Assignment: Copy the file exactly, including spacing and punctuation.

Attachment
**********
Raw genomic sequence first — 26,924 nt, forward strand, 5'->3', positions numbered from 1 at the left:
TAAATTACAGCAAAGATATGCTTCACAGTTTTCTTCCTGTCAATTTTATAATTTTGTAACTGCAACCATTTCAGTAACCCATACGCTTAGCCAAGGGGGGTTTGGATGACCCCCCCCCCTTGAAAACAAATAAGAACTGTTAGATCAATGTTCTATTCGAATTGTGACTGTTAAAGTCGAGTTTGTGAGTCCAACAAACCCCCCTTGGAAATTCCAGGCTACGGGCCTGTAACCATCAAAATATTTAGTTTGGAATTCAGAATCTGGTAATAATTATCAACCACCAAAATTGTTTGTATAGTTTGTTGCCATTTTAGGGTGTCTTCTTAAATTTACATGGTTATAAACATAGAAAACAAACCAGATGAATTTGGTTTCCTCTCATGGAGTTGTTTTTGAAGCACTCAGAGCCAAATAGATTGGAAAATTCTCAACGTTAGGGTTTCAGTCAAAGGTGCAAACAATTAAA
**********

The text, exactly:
Raw genomic sequence first — 26,924 nt, forward strand, 5'->3', positions numbered from 1 at the left:
TAAATTACAGCAAAGATATGCTTCACAGTTTTCTTCCTGTCAATTTTATAATTTTGTAACTGCAACCATTTCAGTAACCCATACGCTTAGCCAAGGGGGGTTTGGATGACCCCCCCCCCTTGAAAACAAATAAGAACTGTTAGATCAATGTTCTATTCGAATTGTGACTGTTAAAGTCGAGTTTGTGAGTCCAACAAACCCCCCTTGGAAATTCCAGGCTACGGGCCTGTAACCATCAAAATATTTAGTTTGGAATTCAGAATCTGGTAATAATTATCAACCACCAAAATTGTTTGTATAGTTTGTTGCCATTTTAGGGTGTCTTCTTAAATTTACATGGTTATAAACATAGAAAACAAACCAGATGAATTTGGTTTCCTCTCATGGAGTTGTTTTTGAAGCACTCAGAGCCAAATAGATTGGAAAATTCTCAACGTTAGGGTTTCAGTCAAAGGTGCAAACAATTAAA